Estate plans and small businesses


Many people in California view an estate plan as little more than a directive about how to divide and distribute their assets after they die. While this sentiment is correct, it does not account for important matters such as minimizing estate and gift taxes or avoiding or minimizing capital gains taxes. Also, small business owners in Sacramento often overlook the connection between a proper estate plan and passing their business to the next generation.

For most small business owners and professionals, the business is the principal source of the family's wealth and income after the owner's death. Without an estate plan that specifies who will own the business and how it will be managed after the owner's death, a business can be destroyed as heirs fight over questions of ownership, income distribution and management. A competent estate plan can avoid these unwelcome results.

The owner must first decide which business model best describes the business:

  • Owner dependent, where the business depends upon the efforts of the principal and ceases to operate after the principal's death;
  • Multigenerational, where family members from different generations may continue to operate the business, or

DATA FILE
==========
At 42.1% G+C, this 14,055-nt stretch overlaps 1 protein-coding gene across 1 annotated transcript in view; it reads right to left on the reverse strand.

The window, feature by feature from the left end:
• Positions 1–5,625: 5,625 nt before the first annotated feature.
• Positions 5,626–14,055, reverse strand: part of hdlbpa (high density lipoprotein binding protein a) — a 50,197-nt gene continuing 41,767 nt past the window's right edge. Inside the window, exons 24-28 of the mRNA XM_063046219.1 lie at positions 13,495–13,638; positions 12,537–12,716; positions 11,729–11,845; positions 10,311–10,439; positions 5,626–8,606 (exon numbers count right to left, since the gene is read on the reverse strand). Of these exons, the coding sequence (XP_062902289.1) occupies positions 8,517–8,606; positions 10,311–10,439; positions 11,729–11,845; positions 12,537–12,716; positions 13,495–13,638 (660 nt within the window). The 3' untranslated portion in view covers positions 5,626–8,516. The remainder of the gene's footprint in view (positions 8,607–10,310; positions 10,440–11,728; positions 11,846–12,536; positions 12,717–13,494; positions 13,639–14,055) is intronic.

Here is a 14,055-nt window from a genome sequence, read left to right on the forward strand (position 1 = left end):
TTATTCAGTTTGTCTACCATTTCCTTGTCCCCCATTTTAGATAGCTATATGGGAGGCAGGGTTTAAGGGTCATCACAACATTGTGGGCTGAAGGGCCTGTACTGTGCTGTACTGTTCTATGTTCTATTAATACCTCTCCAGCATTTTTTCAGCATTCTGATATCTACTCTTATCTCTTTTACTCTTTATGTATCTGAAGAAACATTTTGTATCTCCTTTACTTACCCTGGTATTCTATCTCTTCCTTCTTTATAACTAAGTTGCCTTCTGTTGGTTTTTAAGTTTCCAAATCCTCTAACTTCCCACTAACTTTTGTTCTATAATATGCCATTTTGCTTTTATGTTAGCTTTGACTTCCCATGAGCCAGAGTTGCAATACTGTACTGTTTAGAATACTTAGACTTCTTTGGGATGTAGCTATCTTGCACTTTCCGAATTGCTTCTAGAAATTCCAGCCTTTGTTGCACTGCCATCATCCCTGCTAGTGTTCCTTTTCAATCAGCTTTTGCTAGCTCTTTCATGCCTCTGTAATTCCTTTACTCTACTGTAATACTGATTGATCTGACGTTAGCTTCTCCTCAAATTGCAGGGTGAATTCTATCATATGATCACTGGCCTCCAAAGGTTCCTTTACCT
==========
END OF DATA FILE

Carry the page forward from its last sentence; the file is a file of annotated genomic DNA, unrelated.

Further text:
• Marketable, where the business is one that can be sold for a fair price upon the principal's death

An owner who wants the business to be run by his heirs can ensure that the proper individuals end up in control by directing the transfer of ownership of the corporate stock to specific family members. Alternatively, an owner can also direct that the business be sold and the proceeds divided among her heirs. The California law of corporations and business entities provides many options for attaining the desired transfer of control. If the business is to be sold, attention must be given to avoiding unnecessary taxation.

For an estate plan to successfully transfer ownership of a small business and to maintain the viability of the business, the owner must make a number of decisions that will shape the estate plan. A knowledgeable estate planning attorney can assist this process by providing advice about business transfer laws, taxes and many other related matters.

Source: Entrepreneur, "Estate Planning for an Owner-Dependent Business," W. Rod Stern, accessed on Feb. 28, 2017

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